No Money Cap for Long Beach Chamber PACs

     (CN) – Long Beach, Calif., can’t cap the contributions that the Long Beach Area Chamber of Commerce’s political action committees may receive to influence local elections, the 9th Circuit ruled. The decision heavily cites the Supreme Court’s landmark ruling that corporate political spending is constitutionally protected speech.




     “‘It is our law and our tradition that more speech, not less, is the governing rule’ under the First Amendment,” Judge Kim McLane Wardlaw wrote, quoting the Supreme Court this January in Citizens United v. Federal Election Commission.
     “‘More speech’ often means ‘more money,'” Wardlaw added.
     Long Beach’s campaign-reform law bars “any person” who donates to a political campaign from accepting more than $350 or $650 in contributions, depending on the office for which the candidate is running.
     A “person” is defined broadly to include organizations and political action committees (PACs) whose contributions are bankrolled or controlled by any corporation, union, association, political party or committee.
     The Long Beach Area Chamber of Commerce and several chamber PACs challenged the law, claiming the contribution limits and independent expenditure caps violated their rights to free speech and association.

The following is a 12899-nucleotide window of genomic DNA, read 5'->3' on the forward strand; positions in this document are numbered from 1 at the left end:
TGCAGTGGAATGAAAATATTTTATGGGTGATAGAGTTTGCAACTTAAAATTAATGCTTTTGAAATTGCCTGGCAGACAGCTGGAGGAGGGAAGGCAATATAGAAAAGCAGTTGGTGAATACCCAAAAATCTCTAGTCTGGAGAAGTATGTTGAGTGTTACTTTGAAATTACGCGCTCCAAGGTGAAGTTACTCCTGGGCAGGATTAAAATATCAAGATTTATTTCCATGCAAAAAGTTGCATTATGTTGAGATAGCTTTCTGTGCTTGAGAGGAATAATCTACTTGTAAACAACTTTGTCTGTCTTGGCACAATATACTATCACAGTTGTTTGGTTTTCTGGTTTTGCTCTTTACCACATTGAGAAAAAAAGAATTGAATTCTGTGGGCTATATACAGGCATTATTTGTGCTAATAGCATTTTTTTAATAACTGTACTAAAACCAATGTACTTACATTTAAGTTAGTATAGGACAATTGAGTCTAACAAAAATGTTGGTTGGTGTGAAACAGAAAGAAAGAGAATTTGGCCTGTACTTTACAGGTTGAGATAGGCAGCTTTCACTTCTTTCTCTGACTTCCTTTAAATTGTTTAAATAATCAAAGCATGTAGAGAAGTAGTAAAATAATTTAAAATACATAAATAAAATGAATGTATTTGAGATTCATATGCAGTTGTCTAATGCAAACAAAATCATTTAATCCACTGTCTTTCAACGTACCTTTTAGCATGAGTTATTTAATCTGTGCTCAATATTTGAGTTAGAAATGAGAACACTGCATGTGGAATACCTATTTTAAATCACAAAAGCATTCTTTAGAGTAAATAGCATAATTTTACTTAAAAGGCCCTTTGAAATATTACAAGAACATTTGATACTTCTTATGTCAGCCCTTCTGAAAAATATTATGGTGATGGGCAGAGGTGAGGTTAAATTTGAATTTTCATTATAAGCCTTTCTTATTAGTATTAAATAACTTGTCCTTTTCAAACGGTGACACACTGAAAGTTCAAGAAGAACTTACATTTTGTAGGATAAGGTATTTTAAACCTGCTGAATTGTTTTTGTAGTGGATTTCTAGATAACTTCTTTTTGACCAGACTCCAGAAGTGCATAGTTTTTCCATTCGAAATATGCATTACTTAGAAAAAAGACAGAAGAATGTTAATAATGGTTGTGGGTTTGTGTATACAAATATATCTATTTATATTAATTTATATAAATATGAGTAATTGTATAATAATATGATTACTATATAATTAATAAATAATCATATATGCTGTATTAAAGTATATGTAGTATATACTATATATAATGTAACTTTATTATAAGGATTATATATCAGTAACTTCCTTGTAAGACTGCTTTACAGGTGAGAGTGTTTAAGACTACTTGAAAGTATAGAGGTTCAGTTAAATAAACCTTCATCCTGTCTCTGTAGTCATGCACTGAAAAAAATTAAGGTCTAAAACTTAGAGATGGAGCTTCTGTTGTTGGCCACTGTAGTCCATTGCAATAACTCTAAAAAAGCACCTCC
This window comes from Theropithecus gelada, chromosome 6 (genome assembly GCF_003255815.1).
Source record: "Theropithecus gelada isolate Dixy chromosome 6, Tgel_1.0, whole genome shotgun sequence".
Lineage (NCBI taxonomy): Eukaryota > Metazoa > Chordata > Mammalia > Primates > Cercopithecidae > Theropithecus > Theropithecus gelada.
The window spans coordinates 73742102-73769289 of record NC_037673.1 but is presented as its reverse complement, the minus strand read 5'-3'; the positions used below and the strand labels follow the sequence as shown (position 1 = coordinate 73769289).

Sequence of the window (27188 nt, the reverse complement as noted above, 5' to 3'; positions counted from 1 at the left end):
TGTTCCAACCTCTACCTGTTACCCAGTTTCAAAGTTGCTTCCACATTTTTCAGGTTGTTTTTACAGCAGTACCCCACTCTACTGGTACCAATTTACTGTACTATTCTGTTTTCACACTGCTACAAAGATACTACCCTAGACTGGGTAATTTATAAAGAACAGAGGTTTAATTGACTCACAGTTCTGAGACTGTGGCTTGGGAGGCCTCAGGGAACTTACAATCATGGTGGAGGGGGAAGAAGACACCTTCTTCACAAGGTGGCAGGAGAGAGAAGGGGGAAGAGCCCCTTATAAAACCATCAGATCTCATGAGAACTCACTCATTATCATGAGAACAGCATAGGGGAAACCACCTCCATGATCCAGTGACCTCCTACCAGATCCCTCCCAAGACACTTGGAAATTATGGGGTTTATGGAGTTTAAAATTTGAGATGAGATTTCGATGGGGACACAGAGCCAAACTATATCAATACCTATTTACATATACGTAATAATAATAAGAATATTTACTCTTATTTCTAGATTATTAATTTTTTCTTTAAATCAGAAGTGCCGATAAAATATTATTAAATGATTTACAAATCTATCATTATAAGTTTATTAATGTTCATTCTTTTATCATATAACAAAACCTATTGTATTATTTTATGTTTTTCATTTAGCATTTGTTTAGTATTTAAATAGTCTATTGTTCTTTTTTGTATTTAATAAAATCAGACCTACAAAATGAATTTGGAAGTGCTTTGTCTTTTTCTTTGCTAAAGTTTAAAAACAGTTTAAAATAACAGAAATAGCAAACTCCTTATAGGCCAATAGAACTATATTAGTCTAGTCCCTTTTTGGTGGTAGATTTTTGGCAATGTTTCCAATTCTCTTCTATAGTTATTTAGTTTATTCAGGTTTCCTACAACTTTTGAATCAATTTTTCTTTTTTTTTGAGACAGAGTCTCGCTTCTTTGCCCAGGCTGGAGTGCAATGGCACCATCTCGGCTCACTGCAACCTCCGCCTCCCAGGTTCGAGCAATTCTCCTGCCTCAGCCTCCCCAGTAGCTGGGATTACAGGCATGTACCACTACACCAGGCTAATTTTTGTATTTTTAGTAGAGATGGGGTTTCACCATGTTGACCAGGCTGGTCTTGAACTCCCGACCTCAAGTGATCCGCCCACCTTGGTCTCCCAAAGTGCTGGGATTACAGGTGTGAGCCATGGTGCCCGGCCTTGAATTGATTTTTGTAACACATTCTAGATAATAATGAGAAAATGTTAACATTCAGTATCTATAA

The 9th Circuit vacated the lower court’s finding that the ordinance is “unconstitutional as applied to the Long Beach Area Chamber of Commerce and other persons similarly situated.” The chamber lacks standing to sue, the appellate panel ruled, because its own bylaws bar it from making contributions or independent expenditures.
     But the PACs have standing, the Los Angeles-based court ruled, and the city failed to come up with a “sufficiently important” reason for restricting their First Amendment rights.
     The court rejected the city’s three main reasons for passing the ordinance: to level the fund-raising playing field between challengers and incumbents, to reduce political fundraising efforts and to fight corruption.
     Judge Wardlaw said none of the rationales can “support the (ordinance’s) application to the Chamber PACs.”

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